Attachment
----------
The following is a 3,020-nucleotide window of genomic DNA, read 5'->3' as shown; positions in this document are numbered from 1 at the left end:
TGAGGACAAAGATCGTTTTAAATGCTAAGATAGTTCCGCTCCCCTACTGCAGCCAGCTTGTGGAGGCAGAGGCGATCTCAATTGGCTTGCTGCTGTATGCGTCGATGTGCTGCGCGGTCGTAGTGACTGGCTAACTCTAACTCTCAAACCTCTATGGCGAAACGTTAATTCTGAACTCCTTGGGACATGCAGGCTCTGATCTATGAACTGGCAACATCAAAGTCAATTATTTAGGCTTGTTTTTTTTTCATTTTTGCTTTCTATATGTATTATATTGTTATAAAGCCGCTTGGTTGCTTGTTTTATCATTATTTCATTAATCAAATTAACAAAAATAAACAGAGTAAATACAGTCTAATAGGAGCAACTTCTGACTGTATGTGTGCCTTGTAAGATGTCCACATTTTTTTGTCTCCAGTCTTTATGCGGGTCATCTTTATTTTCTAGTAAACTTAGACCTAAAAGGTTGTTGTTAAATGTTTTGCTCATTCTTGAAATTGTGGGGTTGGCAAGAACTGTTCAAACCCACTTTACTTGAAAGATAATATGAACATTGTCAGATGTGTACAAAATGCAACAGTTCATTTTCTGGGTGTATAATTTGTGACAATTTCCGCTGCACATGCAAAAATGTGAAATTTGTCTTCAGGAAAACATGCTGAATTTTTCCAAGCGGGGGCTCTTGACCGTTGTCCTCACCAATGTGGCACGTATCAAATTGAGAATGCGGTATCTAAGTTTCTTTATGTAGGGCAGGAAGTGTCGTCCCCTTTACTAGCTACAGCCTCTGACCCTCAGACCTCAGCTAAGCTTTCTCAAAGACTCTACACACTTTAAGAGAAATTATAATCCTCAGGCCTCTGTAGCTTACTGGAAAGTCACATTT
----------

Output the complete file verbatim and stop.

The following is a 3,020-nucleotide window of genomic DNA, read 5'->3' as shown; positions in this document are numbered from 1 at the left end:
TGAGGACAAAGATCGTTTTAAATGCTAAGATAGTTCCGCTCCCCTACTGCAGCCAGCTTGTGGAGGCAGAGGCGATCTCAATTGGCTTGCTGCTGTATGCGTCGATGTGCTGCGCGGTCGTAGTGACTGGCTAACTCTAACTCTCAAACCTCTATGGCGAAACGTTAATTCTGAACTCCTTGGGACATGCAGGCTCTGATCTATGAACTGGCAACATCAAAGTCAATTATTTAGGCTTGTTTTTTTTTCATTTTTGCTTTCTATATGTATTATATTGTTATAAAGCCGCTTGGTTGCTTGTTTTATCATTATTTCATTAATCAAATTAACAAAAATAAACAGAGTAAATACAGTCTAATAGGAGCAACTTCTGACTGTATGTGTGCCTTGTAAGATGTCCACATTTTTTTGTCTCCAGTCTTTATGCGGGTCATCTTTATTTTCTAGTAAACTTAGACCTAAAAGGTTGTTGTTAAATGTTTTGCTCATTCTTGAAATTGTGGGGTTGGCAAGAACTGTTCAAACCCACTTTACTTGAAAGATAATATGAACATTGTCAGATGTGTACAAAATGCAACAGTTCATTTTCTGGGTGTATAATTTGTGACAATTTCCGCTGCACATGCAAAAATGTGAAATTTGTCTTCAGGAAAACATGCTGAATTTTTCCAAGCGGGGGCTCTTGACCGTTGTCCTCACCAATGTGGCACGTATCAAATTGAGAATGCGGTATCTAAGTTTCTTTATGTAGGGCAGGAAGTGTCGTCCCCTTTACTAGCTACAGCCTCTGACCCTCAGACCTCAGCTAAGCTTTCTCAAAGACTCTACACACTTTAAGAGAAATTATAATCCTCAGGCCTCTGTAGCTTACTGGAAAGTCACATTT